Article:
CH: Let’s talk about the industry that’s been built up to profit off of educational inequality.
NR: Yeah, I am--you know, you mention that we never educate poor kids or kids of color in the same way that we do the wealthy. I think actually grappling with how different those forms of education are in private schools versus public schools in highly resource districts versus struggling districts and when you start to say, “Well, why are--why does testing look the way that it does? And why does it impact poor kids in certain, school districts?”
CH: And can I just interject there? Because I know this from the book. In fact, when these kids are in good schools, there isn’t a disparity with testing.
NR: Right. Right. Yeah.
CH: We know that. We know that.
NR: The issue really is--for me, the issue began with, why do we seem so committed to segregated schools? Segregated education? Why the resistance from 1954 on pre-1950 for the first law suit arguing for a black, parent arguing for equal education for their child is 1848 in Boston, right? So, it’s not just a sudden thing but why? Why is that happening? And the thing that you consistently see is you want a different kind in quality of education for some kids. And the question really is why? One of the answers, I think, that there are number of answers. We tend to just, sort of say racism. We tend to say we just don’t know each other well enough. But one of the things that I consistently found is there are businesses that profit from segregation that need high-levels of segregation. Some in the charter school industry, the publicly funded, privately run schools that are expanding in some urban and rural areas, you know, what they’re really going for is what they called 90/90/90 Schools. Like, their profit is…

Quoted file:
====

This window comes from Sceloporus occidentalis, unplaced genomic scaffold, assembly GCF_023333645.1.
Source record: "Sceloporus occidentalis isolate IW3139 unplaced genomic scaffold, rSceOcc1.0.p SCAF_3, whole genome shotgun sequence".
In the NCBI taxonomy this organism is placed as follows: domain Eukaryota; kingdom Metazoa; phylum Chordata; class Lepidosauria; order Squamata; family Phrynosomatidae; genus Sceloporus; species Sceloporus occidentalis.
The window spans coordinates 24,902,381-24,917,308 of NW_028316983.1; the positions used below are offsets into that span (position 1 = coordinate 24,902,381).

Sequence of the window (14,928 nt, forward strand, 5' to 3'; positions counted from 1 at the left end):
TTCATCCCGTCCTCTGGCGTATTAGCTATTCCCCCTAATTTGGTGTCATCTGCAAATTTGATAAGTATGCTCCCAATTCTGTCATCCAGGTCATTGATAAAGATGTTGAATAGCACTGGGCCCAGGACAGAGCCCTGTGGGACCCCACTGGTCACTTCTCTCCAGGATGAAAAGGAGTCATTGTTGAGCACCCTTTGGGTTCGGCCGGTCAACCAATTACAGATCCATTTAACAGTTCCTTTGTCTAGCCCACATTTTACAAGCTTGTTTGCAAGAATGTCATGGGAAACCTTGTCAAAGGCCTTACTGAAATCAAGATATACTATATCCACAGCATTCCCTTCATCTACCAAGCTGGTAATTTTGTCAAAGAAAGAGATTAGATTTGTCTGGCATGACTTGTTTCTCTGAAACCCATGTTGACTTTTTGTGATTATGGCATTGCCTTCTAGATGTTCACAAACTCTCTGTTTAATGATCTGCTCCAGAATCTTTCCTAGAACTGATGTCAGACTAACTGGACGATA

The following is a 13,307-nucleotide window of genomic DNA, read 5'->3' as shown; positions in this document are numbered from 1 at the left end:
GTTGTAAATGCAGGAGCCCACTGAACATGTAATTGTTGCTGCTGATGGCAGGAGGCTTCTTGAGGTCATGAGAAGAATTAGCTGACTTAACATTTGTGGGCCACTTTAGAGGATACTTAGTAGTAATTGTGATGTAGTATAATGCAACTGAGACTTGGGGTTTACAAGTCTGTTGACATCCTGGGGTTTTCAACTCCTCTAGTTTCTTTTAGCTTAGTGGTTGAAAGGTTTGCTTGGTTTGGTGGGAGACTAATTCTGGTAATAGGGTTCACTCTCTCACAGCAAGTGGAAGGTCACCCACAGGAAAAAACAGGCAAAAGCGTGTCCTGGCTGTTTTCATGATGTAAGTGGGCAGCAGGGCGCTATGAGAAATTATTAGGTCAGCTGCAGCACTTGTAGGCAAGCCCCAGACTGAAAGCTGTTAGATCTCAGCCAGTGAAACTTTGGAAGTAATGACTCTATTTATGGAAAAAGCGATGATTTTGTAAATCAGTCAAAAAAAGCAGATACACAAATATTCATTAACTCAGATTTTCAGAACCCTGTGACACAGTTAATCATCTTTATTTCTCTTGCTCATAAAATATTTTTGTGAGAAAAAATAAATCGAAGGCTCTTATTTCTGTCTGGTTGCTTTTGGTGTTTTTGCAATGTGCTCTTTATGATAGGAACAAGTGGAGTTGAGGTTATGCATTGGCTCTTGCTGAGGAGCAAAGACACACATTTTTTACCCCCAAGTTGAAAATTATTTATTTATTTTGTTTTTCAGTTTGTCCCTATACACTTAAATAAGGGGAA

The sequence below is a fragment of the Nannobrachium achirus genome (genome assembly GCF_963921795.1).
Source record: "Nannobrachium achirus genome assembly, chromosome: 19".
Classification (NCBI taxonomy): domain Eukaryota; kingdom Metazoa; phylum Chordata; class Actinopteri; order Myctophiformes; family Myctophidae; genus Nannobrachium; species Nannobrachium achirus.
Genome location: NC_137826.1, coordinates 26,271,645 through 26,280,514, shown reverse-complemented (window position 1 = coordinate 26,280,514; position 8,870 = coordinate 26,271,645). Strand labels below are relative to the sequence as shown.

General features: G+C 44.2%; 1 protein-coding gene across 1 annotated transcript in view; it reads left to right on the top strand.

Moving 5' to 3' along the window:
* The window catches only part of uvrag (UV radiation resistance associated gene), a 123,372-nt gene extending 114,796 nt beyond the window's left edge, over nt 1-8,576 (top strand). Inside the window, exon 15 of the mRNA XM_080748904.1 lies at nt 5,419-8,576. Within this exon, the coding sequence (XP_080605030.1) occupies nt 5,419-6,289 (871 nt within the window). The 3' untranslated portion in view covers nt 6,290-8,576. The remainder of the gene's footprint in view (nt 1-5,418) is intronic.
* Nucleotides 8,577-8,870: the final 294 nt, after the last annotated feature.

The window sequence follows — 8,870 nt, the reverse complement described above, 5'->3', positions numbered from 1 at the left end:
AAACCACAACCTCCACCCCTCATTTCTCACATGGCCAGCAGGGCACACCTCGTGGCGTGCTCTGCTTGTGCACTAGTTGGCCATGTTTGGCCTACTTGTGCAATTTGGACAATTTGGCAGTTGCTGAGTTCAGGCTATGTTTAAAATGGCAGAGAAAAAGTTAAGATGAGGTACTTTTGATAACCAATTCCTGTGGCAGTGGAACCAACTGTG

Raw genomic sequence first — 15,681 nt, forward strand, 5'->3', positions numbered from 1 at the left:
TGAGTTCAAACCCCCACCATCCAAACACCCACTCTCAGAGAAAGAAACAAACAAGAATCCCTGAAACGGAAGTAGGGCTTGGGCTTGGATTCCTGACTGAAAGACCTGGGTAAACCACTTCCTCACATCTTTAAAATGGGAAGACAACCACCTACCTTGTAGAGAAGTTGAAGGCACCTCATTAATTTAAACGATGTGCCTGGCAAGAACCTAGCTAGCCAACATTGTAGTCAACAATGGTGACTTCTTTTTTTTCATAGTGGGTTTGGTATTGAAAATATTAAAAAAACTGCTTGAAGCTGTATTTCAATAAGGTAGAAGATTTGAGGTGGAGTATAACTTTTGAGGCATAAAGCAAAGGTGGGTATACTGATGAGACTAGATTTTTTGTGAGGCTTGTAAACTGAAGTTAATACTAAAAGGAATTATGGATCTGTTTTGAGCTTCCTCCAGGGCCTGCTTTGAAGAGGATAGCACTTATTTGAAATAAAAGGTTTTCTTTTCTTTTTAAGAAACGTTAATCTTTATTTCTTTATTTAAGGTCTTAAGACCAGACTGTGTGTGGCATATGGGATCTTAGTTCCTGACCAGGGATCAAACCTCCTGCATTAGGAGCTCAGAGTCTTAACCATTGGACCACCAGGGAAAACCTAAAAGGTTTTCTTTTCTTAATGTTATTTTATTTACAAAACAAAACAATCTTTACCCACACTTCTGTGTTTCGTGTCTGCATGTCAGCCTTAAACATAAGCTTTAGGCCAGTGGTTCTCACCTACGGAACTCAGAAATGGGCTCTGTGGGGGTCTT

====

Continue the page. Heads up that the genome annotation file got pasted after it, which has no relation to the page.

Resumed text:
CH: Explain what that is.
NR: …is based on 90/90/90 Schools. Those are 90% children of color, 90% poor kids and 90% of kids who are performing below grade level.
CH: I want to point--I want to look at exactly what they do, but you make a point in the book that the wealthy schools, like in Princeton, they’re not doing this.
NR: They don’t do these things, no.
CH: They’re not doing destroying brick and mortar for online classes. The statistics you had in here is staggering in terms of the utter failure. This is Betsy DeVos, of course. But let’s talk about how this has become and amazingly profitable industry under the guise of socially, culturally bettering the lives of the poor. It reminds me of King Leopold’s Ghost by Adam Hochschild where King Leopold is going down there and commits genocide against Congolese on the rubber plantations, all in the name of fighting slavery. It’s exactly the same kind of hypocrisy. But this is a huge industry--I just have to point out because it’s in the book, which I did not know, that Michael Milken the Junk Bond felon, who was just pardoned by Trump, is deepen into this stuff, and I think here from your book, is still worth three billion dollars. But it is a huge industry and it’s very cynical and very manipulative because it--in the name of confronting these injustices, it perpetuates them. ;